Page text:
The Background: I never found much of interest in the Archers of Loaf, the former band of Eric Bachmann, who is, basically, Crooked Fingers. And when the first CF album showed up at the old BOB offices it left no impression. (I never heard the second one.)
So, to say the least, when this one unexpectedly came in the post I was a bit depressed. Because I had just renewed contact with Merge, though not “my old pal” Wurster, and had seemingly raised the odds to 50/50 on being able to get the occasional platter of potential interest to this small corner of the world: the shire of “the bastard offspring.”
But now I was confronted by the quandary of: “would I be setting back those prospects by not scribbling anything about this record which I assumed would, again, at the least, bore the hell out of me.” It’s not that I wouldn’t listen to it. I pride myself on eventually listening to every record (well, 99.7% of them, because if you ever saw the hermitage you’d realize how easy it is for things to get swallowed into oblivion) someone sends or gives to me, even if it takes a half-dozen months to get to it.
The record: So here we are. I pop the disc in the CD-ROM drive in my machine at the day job office. And it is just lovely! Bachmann’s voice is gruff and craggy, wandering amongst the bluffs of Kristofferson, ‘70s Dylan, Waits and Springsteen. The instrumentation balances synth stuff countered with acoustic instruments, lap steel, actual strings, horns, etc. Subtle mixtures of these develop the arrangements, as needed, to support melodies equal to the finest of the Magnetic Fields.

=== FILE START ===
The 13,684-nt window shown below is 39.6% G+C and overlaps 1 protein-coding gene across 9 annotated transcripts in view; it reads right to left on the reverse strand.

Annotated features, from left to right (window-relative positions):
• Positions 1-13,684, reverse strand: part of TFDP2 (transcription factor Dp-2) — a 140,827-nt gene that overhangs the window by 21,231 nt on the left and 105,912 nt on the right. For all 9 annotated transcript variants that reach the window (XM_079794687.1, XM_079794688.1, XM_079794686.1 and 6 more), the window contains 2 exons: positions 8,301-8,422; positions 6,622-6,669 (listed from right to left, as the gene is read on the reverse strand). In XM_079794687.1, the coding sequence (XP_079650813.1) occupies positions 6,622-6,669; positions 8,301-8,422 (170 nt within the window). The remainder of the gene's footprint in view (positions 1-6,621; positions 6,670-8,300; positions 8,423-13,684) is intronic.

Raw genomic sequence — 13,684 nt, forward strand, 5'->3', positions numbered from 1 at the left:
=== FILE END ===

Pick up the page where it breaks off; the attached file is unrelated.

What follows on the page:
The songs are ordered in a kind of alternating mid-tempo/ballad fashion. Nothing gets particular heavy but some are quite sprightly, like You Threw A Spark. It rides tensile, pulsing rhythms — including ostinato strings and trumpets — in the verses that blossom into tender, swaying choruses. Or the lead off cut, The Darkness, where the rise and fall of it verses builds into a dense, classically catchy Pop-Rock chorus full of succulent melancholy and yearning.
It also demonstrates my point above as its synth beats, mechanistic and else wise, meshes with a strumming acoustic guitar, bowing cello and what sounds like a recorder (though that could be another keyboard). As sparse as the last song is dense, but just as alluring, is Boy With (100) Hands. A voice and acoustic guitar ballad with a haunting trumpet solo after which a faint slide guitar overdub is added in. It has the feel of Springsteen’s Nebraska though maybe slightly more melodious than anything on there.
The one semi-misstep is Sweet Marie. It has a lovely acoustic guitar and quasi-mariachi horns driven melody that seems lifted from some ‘60s Top 40 hit (a trick also used in Disappear) with snappily paced drumming and sweet strings in the chorus, but the tone of Bachmann’s vocal seems just a smidge out of place in its over-coarseness.
(Interestingly enough there seems to be more than just the title in common between this and Dylan’s Absolutely Sweet Marie. The lyrics come across as a second camera angle on the tale of that song.) But that’s just a niggling thing in comparison to the greatness of this record.
[Released by Merge 2003]
Crooked Fingers website